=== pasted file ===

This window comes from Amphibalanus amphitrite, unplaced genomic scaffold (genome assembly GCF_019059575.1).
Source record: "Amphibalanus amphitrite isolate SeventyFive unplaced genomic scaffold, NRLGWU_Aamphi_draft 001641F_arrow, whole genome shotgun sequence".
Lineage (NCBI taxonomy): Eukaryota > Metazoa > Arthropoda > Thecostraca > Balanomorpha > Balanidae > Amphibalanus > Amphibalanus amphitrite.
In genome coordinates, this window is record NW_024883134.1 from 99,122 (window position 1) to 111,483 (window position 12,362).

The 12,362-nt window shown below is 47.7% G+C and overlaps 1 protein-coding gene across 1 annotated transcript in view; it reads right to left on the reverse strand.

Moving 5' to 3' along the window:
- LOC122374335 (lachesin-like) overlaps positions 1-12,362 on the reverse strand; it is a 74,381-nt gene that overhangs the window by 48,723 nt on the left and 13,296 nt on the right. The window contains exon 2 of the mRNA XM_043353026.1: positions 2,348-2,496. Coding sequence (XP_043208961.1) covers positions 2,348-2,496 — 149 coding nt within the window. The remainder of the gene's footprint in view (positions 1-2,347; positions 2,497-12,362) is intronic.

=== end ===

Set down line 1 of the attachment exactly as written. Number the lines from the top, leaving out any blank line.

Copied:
This window comes from Amphibalanus amphitrite, unplaced genomic scaffold (genome assembly GCF_019059575.1).